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“Midsummer Meditation”
by Jenny Blaine

You stand at the edge of a large field, outside a village, as the first light of dawn streaks the sky. Forests surround fields and the village. In the fields, crops are rising, grain crops, grasses almost knee high, the late spring growth. A circle of great stones stand, light against the pre-dawn shadows, surrounding a stone that lies flat, recumbent, an altar, ages old, reminding you that long since, people used to gathered in this place. An owl hoots, the last of night.

You wait, as the light grows. Then a new sound, a crow calling, first to greet the dawn. The air is scented, sweet, and warm even at this dawn hour. From the village a path winds through the field, close by where you stand, and into the forest's depth.

From the village you hear sounds, talking, a tentative note on a horn, the bustle of people who assemble with purpose, even in the dawn, merry yet intent. As the sky lightens you can see folk move here and there, from houses to village green, forming into line. A procession. And you realize that this is Midsummer's Day.

Now you see the folk begin to move from the village green, still grey in the dawn light. First a woman, in plain homespun gown, and behind her a wain, a covered cart pulled by two villagers. Then a boy and girl, young man and young woman, their bright heads garlanded with flowers, dressed in white with behind them other young folk, and all the rest of the village: children, women and men carrying infants, adults laughing, joking and making their festival sounds with horn and drum, an old crone who walks bent, with a staff, and smiles on the young couple. Some help others on their way. The whole village is assembled. It is a festival.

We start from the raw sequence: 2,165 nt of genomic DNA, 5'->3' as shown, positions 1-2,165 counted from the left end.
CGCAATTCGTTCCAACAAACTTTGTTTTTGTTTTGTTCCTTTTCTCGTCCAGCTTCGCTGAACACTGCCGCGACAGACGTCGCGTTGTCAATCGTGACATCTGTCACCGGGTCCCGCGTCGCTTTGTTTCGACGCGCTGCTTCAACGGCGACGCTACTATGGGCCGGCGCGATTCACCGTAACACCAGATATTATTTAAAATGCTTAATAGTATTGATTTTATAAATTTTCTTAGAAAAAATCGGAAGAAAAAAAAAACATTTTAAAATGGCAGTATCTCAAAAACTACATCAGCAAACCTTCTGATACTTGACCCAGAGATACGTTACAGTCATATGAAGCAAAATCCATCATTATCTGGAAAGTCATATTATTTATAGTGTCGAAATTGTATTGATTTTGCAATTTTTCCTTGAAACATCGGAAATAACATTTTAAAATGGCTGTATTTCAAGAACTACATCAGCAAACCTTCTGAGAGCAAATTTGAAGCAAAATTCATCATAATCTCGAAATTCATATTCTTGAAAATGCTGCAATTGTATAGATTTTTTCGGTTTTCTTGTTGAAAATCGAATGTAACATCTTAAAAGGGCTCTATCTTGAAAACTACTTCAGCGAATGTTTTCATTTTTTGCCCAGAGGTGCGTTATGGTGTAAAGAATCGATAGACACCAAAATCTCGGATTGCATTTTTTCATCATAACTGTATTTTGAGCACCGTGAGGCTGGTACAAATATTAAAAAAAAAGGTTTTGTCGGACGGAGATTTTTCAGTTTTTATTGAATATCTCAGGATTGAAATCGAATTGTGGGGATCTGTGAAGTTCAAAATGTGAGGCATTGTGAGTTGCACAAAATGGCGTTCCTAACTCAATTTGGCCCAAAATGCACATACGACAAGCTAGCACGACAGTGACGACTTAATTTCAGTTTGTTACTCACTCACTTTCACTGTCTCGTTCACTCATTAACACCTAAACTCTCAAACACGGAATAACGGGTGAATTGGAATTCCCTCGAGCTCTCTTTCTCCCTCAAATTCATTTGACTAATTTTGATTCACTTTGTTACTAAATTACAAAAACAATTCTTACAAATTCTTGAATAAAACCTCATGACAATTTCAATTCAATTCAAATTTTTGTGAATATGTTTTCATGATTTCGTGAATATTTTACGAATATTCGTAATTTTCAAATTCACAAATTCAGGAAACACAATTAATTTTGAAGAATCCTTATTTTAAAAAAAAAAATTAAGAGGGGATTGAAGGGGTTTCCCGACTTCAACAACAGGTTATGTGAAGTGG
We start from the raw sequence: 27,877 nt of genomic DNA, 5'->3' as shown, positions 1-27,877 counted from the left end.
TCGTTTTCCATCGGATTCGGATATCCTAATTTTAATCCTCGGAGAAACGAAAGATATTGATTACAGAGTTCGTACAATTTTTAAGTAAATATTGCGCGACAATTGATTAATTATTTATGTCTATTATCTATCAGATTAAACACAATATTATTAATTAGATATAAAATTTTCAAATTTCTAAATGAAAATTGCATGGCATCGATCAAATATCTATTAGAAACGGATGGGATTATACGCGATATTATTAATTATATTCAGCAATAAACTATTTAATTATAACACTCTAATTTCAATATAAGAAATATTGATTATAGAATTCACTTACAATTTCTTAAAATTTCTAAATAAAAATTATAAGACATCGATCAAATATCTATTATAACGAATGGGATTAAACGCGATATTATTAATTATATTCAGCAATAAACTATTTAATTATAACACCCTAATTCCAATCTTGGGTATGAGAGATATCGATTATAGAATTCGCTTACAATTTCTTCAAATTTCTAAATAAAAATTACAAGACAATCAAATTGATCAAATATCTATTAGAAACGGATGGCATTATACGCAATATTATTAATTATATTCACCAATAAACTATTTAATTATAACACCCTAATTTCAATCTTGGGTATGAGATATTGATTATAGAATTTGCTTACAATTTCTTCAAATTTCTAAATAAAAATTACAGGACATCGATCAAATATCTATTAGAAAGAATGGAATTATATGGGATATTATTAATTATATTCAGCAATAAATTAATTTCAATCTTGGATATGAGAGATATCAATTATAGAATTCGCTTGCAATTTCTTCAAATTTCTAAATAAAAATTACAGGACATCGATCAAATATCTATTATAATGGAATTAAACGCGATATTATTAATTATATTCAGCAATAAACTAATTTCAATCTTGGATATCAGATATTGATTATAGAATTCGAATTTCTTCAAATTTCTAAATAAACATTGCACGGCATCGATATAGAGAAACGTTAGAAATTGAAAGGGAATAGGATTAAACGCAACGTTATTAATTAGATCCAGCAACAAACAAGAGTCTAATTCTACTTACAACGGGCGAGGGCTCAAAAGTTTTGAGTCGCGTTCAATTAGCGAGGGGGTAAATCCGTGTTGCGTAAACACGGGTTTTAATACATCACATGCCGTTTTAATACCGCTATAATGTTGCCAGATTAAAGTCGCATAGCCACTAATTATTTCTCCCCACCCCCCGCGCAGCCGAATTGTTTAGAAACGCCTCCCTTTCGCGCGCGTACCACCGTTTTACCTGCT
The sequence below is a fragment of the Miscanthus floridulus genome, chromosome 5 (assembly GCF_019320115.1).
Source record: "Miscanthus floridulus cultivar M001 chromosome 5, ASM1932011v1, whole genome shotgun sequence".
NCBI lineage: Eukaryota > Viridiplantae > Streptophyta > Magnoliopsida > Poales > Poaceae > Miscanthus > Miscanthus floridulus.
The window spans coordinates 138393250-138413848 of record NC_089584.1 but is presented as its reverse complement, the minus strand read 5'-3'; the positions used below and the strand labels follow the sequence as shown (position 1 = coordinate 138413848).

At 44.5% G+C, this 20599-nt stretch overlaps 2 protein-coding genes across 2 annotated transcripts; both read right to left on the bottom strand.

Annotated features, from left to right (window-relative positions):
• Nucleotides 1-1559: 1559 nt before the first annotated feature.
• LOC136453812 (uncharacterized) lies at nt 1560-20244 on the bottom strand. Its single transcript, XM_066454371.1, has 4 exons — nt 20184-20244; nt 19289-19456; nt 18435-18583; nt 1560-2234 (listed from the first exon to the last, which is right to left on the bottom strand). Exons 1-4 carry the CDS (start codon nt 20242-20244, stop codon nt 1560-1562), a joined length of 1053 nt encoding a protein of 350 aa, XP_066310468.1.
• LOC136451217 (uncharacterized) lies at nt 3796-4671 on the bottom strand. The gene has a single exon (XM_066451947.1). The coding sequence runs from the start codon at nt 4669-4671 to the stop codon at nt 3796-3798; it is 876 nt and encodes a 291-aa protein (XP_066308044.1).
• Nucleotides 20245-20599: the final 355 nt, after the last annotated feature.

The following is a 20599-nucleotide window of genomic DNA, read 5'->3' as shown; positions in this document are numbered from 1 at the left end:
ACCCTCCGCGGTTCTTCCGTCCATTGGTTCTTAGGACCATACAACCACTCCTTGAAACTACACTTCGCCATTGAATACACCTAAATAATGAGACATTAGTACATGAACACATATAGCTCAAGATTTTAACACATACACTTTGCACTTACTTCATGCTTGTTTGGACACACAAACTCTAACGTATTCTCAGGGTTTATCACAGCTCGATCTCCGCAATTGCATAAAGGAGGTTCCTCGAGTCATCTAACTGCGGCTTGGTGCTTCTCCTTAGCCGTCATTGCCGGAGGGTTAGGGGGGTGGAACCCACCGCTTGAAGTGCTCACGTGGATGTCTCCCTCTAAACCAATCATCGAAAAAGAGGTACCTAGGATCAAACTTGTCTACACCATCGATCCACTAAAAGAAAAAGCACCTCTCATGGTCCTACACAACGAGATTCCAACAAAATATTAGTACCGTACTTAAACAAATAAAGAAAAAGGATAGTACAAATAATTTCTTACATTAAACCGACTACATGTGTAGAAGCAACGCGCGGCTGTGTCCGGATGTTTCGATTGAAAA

They move into the clearing, towards where you stand; laughing, singing, but walking purposefully along the path. Much of the focus is on on the young couple. Girls and women walking behind sing teasing phrases, and the young woman raises her hands to her mouth, giggling, then tosses her head and laughs aloud. An ornament at her neck glints in the dawn light. Men call out to the young man who walks with her, teasing and joking, and he calls something back. They draw near to you, abreast of the great circle of stones, and as they pass it the woman who leads the procession halts the wain and draws forth an object, a piece of wood, a branch you think, and you see that at one end a head has been carved, and below the branch forks, into legs, and a third branching at the fork twists upwards to represent the fertile strength of forest, field and village; the phallus of the god. And you step forward, into the procession, one of its number, and follow along the path that leads into the forest.